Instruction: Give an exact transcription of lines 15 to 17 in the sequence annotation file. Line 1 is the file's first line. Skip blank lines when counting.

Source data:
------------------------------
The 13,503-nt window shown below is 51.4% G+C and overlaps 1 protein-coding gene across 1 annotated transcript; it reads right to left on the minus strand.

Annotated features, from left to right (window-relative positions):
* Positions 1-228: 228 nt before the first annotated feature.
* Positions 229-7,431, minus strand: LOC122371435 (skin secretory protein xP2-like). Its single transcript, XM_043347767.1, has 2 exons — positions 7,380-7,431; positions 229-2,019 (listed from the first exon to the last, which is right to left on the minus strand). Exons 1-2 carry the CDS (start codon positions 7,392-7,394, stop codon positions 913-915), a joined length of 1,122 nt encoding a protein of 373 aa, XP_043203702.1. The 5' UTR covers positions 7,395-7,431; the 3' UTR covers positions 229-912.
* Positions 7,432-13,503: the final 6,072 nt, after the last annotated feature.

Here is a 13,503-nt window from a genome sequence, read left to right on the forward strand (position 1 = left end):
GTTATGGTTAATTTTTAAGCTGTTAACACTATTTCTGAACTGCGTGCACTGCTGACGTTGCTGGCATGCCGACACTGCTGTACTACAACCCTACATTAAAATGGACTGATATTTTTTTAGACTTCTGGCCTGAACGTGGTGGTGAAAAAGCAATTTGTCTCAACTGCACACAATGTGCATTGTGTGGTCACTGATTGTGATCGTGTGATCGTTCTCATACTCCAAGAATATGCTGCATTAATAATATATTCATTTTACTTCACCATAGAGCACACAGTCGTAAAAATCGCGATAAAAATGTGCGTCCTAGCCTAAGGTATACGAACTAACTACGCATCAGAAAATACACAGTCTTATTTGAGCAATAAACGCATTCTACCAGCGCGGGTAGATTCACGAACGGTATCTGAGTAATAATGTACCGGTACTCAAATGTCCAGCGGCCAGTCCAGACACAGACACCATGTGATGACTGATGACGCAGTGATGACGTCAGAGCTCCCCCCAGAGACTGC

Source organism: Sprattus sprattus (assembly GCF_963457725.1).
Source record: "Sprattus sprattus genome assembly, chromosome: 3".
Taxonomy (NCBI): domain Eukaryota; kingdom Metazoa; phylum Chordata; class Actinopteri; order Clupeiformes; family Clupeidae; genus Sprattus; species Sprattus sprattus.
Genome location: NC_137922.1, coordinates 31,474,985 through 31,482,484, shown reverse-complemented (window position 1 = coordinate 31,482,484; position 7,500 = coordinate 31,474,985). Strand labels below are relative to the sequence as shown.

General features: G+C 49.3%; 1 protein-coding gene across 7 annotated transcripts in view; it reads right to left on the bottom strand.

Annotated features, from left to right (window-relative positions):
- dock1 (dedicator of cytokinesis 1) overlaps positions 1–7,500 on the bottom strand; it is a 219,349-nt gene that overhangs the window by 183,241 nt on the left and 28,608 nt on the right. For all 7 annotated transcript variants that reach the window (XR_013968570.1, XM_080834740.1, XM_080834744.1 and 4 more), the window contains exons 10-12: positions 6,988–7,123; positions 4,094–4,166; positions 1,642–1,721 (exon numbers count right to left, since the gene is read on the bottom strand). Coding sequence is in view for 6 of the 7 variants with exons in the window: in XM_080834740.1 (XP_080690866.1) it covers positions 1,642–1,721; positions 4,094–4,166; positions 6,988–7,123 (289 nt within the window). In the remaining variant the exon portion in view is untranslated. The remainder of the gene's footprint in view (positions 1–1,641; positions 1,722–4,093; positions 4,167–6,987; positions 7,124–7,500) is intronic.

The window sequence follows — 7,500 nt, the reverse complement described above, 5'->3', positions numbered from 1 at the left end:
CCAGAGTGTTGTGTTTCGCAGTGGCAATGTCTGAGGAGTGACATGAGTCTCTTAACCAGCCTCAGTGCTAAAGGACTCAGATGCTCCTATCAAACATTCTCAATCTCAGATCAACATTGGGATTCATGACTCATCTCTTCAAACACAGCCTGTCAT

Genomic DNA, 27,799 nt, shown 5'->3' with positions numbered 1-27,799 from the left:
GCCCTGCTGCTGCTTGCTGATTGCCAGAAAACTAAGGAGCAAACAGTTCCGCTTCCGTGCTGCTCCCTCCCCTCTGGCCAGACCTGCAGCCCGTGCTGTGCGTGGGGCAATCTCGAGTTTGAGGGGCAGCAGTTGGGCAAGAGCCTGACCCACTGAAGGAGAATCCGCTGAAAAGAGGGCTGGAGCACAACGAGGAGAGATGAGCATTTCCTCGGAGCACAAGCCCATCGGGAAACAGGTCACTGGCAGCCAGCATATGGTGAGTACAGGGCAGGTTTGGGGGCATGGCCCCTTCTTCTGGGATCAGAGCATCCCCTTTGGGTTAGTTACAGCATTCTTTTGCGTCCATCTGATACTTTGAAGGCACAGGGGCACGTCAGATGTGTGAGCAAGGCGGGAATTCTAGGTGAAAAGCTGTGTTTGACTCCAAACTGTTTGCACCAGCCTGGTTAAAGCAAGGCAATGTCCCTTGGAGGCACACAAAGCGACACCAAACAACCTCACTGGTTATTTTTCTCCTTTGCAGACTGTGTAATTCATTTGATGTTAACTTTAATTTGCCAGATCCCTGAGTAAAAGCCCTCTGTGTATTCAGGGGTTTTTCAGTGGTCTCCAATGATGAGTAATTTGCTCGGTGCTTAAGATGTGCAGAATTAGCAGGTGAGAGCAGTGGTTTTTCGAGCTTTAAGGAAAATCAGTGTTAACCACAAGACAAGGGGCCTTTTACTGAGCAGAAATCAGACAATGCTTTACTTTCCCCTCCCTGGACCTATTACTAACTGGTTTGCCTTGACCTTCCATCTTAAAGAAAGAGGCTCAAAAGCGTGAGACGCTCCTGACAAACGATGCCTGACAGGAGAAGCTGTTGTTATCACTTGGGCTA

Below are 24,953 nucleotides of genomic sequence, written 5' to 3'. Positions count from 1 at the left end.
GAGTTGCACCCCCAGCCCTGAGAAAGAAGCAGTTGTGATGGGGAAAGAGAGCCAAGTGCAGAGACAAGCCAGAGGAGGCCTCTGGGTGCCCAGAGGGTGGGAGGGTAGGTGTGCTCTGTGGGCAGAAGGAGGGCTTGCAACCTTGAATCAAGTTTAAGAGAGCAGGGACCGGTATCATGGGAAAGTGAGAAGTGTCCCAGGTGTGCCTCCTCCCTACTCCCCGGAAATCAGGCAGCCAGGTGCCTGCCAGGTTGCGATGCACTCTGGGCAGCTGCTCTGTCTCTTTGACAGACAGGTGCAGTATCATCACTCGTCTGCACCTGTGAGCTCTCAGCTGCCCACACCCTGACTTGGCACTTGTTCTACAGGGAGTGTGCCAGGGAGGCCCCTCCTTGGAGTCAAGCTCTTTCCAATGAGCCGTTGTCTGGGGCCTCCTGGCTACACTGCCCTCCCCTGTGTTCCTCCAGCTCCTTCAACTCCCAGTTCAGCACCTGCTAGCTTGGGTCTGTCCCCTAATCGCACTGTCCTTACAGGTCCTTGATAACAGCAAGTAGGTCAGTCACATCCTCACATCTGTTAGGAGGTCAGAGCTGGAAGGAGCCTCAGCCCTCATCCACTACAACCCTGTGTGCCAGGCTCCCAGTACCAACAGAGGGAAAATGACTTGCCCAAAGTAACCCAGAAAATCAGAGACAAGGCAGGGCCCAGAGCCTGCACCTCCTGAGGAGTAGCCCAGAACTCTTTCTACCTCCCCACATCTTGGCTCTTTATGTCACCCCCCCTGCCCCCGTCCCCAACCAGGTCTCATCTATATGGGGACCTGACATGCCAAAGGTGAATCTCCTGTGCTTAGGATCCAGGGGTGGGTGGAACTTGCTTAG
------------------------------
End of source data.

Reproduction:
The window sequence follows — 7,500 nt, the reverse complement described above, 5'->3', positions numbered from 1 at the left end:
CCAGAGTGTTGTGTTTCGCAGTGGCAATGTCTGAGGAGTGACATGAGTCTCTTAACCAGCCTCAGTGCTAAAGGACTCAGATGCTCCTATCAAACATTCTCAATCTCAGATCAACATTGGGATTCATGACTCATCTCTTCAAACACAGCCTGTCAT

Genomic DNA, 27,799 nt, shown 5'->3' with positions numbered 1-27,799 from the left: